Donald Trump has to pick a good vice presidential running mate. It’s a tough decision, multilayered and vexing for the best, most well-positioned candidates. But it’s especially difficult for Trump.
For one thing, he’s got fewer options than the average candidate. The controversy of his candidacy places extra limits on what’s already a hard choice (for the presidential candidate, the potential veep, and others in the party). He probably cannot pick a governor, for example. It would be far too easy for the opponent to flatly state, ‘your running mate is much more qualified and experienced.’
Lots of folks that might be choices won’t want the job. It’s one thing to align with a presidential candidate on something like privatizing social security. It’s quite another to embrace mass-deportation, anti-religious causes, wall-building. Those positions will be the kind that stick to a candidate long-term.
The sorts of choices that would help to win-over alienated voters are also mostly off the table. They are exactly the sort of moderating voices that would have trouble aligning, but they also tend to be from states that would put their replacing them at risk if Trump won. It’s not as big of a risk as for the Democrats, who still hold an advantage going into the actual race, but it’s still there.
The campaign has claimed to reject out-of-hand a woman or a minority for the second spot, out of fears of it being seen as pandering. Trump has walked it back some, saying they won’t pick such a running mate just for that reason, but that should go without saying. No presidential candidate calls central casting and says, ‘send me a dark-skinned woman, please.’ That’s a preposterous notion.
In picking a vice presidential candidate, the first, main goal is to do no harm to the campaign. A bad pick is hard to recover from. But a bad pick takes many forms. Someone who will fall asleep during the veep debate? Someone who won’t keep on message? Can’t do an interview without coming across as sentient pet food?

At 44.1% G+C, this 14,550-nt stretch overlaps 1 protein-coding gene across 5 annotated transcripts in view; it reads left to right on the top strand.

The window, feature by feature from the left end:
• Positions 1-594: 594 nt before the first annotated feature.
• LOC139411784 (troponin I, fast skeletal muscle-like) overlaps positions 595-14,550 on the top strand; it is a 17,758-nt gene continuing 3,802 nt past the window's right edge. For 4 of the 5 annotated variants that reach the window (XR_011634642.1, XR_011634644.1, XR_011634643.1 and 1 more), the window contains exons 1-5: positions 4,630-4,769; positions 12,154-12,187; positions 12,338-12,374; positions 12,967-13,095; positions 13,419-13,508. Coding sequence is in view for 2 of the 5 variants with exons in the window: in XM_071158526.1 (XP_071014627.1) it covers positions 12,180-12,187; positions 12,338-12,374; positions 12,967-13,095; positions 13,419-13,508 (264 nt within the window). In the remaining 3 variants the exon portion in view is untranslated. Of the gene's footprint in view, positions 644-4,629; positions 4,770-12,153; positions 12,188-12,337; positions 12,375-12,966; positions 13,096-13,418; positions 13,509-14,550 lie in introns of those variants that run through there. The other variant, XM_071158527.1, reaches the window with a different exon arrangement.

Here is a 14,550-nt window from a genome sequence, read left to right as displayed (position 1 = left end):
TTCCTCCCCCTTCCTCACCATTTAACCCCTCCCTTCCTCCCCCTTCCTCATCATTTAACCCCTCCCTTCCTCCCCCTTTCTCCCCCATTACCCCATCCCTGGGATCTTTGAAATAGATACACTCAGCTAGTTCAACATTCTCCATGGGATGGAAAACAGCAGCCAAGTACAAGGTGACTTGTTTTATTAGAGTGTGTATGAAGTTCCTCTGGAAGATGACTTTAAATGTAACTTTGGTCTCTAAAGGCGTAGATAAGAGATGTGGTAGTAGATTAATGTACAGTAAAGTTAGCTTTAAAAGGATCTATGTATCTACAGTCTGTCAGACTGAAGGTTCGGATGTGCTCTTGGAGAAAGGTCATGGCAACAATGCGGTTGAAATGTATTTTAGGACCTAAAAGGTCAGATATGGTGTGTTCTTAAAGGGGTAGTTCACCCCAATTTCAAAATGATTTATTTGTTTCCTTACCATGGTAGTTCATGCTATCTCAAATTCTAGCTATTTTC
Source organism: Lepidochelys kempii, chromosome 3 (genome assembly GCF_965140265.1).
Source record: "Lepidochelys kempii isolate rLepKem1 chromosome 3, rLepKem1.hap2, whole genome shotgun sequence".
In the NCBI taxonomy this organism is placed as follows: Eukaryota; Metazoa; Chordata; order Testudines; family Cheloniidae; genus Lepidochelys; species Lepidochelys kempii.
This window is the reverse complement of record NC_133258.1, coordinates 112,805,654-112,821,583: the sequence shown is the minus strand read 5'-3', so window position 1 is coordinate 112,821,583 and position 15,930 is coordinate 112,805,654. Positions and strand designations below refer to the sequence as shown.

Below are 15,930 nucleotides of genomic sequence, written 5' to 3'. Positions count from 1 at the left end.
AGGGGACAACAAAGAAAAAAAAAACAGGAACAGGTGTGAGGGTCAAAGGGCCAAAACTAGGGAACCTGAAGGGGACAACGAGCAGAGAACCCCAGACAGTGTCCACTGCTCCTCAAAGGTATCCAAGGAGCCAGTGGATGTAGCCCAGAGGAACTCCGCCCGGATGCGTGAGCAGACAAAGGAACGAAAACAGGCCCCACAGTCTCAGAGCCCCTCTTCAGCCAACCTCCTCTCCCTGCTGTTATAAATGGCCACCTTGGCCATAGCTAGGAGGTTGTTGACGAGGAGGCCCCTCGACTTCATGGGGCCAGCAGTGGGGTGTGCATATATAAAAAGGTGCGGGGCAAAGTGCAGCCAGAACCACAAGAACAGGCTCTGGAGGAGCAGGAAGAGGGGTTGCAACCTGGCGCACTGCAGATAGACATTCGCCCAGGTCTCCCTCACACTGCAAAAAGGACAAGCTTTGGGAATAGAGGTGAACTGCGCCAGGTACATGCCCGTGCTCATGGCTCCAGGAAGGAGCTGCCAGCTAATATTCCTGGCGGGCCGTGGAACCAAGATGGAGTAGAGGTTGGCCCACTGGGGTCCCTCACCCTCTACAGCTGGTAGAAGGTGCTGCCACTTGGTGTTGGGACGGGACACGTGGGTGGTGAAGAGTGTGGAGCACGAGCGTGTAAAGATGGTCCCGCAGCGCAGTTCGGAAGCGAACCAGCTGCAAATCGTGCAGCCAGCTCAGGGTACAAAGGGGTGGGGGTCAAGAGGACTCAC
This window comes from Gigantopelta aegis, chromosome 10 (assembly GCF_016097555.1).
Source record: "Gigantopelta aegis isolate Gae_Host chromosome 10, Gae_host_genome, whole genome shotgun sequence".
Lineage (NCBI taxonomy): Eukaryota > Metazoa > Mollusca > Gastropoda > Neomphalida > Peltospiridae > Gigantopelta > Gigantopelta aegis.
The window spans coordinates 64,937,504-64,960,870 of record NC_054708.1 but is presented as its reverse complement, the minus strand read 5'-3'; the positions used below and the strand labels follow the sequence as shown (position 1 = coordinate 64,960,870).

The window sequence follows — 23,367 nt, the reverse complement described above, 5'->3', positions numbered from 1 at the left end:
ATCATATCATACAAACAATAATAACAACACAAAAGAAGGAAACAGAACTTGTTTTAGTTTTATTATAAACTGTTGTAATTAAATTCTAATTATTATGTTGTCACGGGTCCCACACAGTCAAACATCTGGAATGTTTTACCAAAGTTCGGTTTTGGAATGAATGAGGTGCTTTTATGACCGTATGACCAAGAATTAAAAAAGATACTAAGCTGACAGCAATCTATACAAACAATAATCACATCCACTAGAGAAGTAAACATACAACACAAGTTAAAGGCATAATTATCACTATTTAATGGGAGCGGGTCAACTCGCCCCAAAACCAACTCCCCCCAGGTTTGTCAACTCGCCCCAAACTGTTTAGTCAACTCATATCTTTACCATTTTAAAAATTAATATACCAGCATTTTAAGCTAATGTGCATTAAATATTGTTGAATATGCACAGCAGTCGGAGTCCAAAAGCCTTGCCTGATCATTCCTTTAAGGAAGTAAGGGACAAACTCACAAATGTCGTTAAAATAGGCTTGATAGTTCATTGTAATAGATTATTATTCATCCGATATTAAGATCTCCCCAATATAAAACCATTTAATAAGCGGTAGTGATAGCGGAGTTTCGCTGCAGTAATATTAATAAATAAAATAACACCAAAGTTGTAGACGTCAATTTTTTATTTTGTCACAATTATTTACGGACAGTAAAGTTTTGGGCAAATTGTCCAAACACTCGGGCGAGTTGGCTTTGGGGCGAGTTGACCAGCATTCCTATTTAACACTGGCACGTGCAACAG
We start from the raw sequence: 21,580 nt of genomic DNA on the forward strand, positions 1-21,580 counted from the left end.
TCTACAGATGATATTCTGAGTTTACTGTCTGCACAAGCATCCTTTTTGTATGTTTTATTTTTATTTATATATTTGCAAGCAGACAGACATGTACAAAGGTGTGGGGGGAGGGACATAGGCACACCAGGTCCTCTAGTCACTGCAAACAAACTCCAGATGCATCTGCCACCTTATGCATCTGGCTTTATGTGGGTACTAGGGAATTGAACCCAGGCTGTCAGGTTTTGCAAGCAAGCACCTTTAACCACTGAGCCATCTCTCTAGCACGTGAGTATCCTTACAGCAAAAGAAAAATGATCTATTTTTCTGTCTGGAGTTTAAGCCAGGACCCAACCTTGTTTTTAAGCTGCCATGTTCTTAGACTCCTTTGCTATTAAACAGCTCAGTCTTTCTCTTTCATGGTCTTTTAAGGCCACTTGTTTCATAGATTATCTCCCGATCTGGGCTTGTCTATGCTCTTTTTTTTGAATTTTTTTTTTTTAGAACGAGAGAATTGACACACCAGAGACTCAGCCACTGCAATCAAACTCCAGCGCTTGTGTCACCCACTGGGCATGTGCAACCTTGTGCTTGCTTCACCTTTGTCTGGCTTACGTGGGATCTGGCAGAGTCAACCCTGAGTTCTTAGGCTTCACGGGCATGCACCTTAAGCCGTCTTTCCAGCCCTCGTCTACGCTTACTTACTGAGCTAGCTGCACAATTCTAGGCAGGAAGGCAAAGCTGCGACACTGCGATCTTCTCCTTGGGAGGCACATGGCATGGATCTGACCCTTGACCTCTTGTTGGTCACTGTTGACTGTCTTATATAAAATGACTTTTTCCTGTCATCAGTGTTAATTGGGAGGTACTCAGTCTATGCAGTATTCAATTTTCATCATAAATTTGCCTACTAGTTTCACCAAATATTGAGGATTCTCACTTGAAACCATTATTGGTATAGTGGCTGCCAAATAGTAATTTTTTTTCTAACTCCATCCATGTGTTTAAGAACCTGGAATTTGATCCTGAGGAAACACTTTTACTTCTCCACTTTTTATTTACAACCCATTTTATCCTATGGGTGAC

You also have to do what’s best for the party. That means weaving around candidates with risky districts, picking someone who might want to run in the future and who is seen as having a shot in that event, and so on.
But strategy is important, too. You want someone who balances the ticket, something the Trump campaign claims they’re looking to actively avoid. The campaign will try to claim his pick shows him ready to take the oath of office, but the fact that his pick will inevitably be some Trump acolyte that has to stand next to him and nod along to such draconian views of the world will probably refute that.
We all know whom he wants to pick (besides Oprah): Donald Trump. But you can’t do that, as I’m sure his handlers have had to tell him at least a couple of times by now. This is always a thread-the-needle pick, and it will be a surprise if Trump manages to do it in a way that actually helps his odds for the general.